25 YEARS — 1988
▶ Editors for the Akwesasne Notes and Indian Times newspapers are convinced that the recent fire that destroyed the newspaper’s offices was arson. Managing Editor Doug George said that the offices were torched because the paper had begun printing articles connecting organized crime to gambling and cigarette smuggling on the reservation.
▶ Plans to restore emergency telephone service on the Northway has suffered another setback. The Federal Communications Commission has ordered a test of the system’s radio frequency to determine if it will conflict with radio broadcast in Canada.
▶ Former Malone Town Highway Superintendent Gerald Safford was sentenced in federal court to two years probation and ordered to pay $4,900 in fines. Safford, one of five North Country highway superintendents allegedly caught in the FBI sting “Operation Double Steel,” pleaded guilty in December to having taken $1,900 in kickbacks and bribes between November 1985 and February 1987.
▶ On Feb. 18, the U.S. Air Force is scheduled to announce the names of four bases it wants to send the new “Stealth” bomber to in the mid-1990s. Congressional military aides say odds are the Plattsburgh Air Force Base may not be among them.
50 YEARS — 1963
▶ The Champlain Village Board hopes to have full information Jan. 30 on the costs of a water system improvement program. The question is whether to seek an extra $70,000 in federal aid toward a new water system whose overall costs will probably be about $200,000, according to Mayor Clifford LaPlante.
▶ Workmen have been working right through the winter at AuSable Point, preparing it for at least limited use as a recreational area late this year. Bulldozers were seen clearing out the 6,290-foot road into the game management area of the $500,000 project.
▶ North Country educators are seeking a school district or other agency willing to sponsor a trade school willing to serve Clinton County and parts of Essex and Franklin counties. Volunteers for the sponsoring job will be called for at a meeting of school administrators in Plattsburgh next week.
▶ Common Council will be asked next week to contact Clinton County Assemblyman Robert Feinberg to seek information from the state on whose responsibility it is to “clean up the waterfront,” along North Margaret Street. Dr. Joseph Rudmin, county health commissioner, headed the discussion that concerned itself with the debris that has accumulated over the years along the beach in the North Margaret Street motel area.
75 YEARS — 1938
▶ Phelps Smith, son of the late Paul Smith, and proprietor of the Adirondack resort established by his father, provided in his will for the founding of a college on St. Regis Lake and a country club, both of which were to bear his father’s name. Mr. Smith, who had extensive interests in the Adirondacks, died of pneumonia Jan. 17 at the age of 74.
▶ Fire companies from five nearby communities assisted in battling a fire at Willsboro early last evening, which, for a time, threatened to wipe out the entire business district. The fire started in the Coffee Pot restaurant located in the Edwards block or “Old Tin” block as it is commonly referred to by the residents at Willsboro.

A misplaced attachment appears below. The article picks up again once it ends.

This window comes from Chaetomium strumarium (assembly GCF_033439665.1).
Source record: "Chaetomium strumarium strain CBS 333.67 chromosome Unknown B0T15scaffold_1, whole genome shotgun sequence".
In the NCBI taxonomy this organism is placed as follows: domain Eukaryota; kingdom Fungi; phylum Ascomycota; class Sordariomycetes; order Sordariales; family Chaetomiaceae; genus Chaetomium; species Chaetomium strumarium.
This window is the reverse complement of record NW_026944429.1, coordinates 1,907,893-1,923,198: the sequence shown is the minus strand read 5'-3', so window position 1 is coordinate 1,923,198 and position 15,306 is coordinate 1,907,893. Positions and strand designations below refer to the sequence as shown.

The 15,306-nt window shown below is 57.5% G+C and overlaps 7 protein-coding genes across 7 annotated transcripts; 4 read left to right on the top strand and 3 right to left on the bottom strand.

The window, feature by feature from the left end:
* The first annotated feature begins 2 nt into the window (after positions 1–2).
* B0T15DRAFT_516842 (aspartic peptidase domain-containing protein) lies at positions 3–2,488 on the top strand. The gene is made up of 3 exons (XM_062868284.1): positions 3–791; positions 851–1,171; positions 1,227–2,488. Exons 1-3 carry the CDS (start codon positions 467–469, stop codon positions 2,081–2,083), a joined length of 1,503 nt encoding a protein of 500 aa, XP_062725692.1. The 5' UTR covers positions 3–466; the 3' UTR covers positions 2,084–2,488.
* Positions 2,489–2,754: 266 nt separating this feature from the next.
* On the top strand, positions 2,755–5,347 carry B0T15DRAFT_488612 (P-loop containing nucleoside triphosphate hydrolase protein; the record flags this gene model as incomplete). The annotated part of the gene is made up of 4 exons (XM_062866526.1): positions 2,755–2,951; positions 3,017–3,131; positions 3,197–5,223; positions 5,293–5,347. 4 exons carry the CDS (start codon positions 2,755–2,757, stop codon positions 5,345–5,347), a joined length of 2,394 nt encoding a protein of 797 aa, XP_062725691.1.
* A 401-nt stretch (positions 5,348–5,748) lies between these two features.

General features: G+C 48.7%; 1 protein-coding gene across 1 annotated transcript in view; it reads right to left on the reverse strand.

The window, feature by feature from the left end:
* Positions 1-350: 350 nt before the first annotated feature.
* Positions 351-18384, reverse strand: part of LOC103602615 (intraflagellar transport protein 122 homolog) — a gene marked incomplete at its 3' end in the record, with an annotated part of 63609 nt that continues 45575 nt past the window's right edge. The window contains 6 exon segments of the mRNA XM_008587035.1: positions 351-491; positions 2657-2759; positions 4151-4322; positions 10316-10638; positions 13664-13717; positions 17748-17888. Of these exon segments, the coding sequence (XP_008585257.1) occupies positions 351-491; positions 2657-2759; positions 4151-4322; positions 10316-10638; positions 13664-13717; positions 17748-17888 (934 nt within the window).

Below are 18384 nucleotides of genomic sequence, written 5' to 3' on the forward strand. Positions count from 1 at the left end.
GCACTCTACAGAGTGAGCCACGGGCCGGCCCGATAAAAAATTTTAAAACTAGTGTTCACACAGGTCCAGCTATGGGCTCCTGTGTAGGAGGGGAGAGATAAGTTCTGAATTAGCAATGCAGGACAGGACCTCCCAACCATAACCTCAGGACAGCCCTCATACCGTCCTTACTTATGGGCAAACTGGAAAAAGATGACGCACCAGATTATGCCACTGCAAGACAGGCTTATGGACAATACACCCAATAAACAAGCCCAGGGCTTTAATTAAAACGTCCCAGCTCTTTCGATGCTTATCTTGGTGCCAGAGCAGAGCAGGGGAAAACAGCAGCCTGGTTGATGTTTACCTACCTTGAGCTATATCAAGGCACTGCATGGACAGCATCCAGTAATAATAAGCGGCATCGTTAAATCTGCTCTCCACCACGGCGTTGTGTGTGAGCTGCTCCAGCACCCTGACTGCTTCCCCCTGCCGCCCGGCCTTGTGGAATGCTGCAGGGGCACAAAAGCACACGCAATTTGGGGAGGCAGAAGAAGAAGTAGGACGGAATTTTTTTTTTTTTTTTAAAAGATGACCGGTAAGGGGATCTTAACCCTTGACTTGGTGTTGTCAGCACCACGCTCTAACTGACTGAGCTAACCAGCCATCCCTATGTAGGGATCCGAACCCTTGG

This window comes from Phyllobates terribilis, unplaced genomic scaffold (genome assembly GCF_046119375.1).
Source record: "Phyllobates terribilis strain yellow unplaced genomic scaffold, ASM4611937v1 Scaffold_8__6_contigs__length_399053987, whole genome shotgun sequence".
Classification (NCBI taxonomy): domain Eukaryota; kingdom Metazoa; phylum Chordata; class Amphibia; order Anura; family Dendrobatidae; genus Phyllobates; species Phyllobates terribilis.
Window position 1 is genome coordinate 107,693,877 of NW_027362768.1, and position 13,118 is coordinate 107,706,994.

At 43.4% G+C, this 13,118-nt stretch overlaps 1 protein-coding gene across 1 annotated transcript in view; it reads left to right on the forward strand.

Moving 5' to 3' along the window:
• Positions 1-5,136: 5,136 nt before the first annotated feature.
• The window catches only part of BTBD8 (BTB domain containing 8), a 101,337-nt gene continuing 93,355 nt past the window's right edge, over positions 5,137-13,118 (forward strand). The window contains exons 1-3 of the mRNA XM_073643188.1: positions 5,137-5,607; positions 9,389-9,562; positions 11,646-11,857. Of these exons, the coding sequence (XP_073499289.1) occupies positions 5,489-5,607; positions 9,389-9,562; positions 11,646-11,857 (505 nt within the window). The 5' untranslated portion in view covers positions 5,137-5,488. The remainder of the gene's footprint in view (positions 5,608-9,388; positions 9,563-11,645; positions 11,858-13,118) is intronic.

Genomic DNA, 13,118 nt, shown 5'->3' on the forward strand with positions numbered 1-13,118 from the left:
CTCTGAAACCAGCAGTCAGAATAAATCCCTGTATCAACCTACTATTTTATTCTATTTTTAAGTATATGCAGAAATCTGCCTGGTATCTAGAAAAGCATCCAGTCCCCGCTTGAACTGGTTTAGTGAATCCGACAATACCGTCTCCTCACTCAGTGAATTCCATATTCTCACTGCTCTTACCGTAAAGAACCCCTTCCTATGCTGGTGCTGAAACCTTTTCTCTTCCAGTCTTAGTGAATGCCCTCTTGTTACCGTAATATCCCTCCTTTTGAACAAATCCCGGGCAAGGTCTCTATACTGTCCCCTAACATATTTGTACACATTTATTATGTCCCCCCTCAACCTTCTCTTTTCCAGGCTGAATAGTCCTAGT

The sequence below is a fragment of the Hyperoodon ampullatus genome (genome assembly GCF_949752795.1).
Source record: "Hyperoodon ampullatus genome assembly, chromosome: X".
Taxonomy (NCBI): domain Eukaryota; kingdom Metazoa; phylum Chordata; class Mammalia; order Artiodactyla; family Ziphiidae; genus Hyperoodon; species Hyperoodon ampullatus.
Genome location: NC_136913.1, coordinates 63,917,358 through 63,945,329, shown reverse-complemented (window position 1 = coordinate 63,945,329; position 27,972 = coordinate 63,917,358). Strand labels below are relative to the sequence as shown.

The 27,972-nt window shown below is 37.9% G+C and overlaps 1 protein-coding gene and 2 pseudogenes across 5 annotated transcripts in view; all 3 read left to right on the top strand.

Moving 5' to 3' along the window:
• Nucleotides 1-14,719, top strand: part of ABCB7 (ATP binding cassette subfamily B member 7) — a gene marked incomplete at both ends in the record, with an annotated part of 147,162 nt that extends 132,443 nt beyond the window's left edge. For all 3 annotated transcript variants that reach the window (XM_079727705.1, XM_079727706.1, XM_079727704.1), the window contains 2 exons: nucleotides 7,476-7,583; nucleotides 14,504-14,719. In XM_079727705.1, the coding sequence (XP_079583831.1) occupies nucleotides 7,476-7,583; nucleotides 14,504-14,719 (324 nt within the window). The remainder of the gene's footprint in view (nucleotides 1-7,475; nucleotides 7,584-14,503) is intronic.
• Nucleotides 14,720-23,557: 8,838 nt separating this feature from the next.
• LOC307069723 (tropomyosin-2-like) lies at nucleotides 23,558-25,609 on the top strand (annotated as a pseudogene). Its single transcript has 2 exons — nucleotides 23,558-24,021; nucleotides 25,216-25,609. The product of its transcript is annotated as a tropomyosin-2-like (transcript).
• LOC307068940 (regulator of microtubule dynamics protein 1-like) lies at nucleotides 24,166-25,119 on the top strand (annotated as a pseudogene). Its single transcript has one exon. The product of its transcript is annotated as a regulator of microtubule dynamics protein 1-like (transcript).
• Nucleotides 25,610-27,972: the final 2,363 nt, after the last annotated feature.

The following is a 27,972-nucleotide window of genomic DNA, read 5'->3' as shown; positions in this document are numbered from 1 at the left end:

▶ About 10 more days will be required to complete the Weston contracts on the Rouses Point bridge. At the present time, 60 men are employed but it is said that this number will be decreased in the next few days when the cutting of the piles for the fender booms is finished.
▶ At a regular meeting, the Plattsburgh Common Council repealed the local law governing the retirement of local employees on half-time pay. The repeal does not affect anyone now receiving half-time salary, but prevents others who have served 30 years in the city’s employ from receiving such benefits.
100 YEARS — 1913
▶ A peculiar and possibly fatal accident at what is known as the Manly flats and South Plattsburgh occurred recently where a number of young people were skating on the new ice. When the crowd was the largest, Viotor Santor, a lad of about 15, stumbled and fell. In the crowd which came up behind him was Rubin Cooke, aged about 18. Cooke fell over the prostrate skater and in doing so came in contact with the sharp field hockey skate, cutting a short but deep wound to his throat, possibly severing his jugular vein. The boy is at his home, near death.
▶ The strike at the mines of the Witherbee, Sherman Company at Mineville and Witherbee is now almost a thing of the past, practically half of the force of miners having returned to work, and the greater part of those who are still out have expressed the determination to resume work this week. Under these circumstances it is probable that the strike will be a thing of the past before the end of the present week.
▶ Bids were last evening opened by the Board of Public Works for the clearing and grubbing of 15 acres “more or less” of the property purchased by the city during the administration of Mayor Senecal, upon which it is proposed to build the new storage reservoir for the city water system. The Board of Public Works approved the bid of Baker & Gregory, they being the lowest bidders at $125.50 per acre.
▶ Jim Patterson, the slayer of his own brother, is now in the Essex County jail in Elizabethtown, held on a charge of murder in the first degree to await the action of the grand jury meets next month. That desperado, whom officers have long feared, walked into their hands so easily that they hate to tell of it. He was walking toward Port Henry to give himself up when they met him on top of Crow Hill.
— Compiled by Contributing Writer Shawn Ryan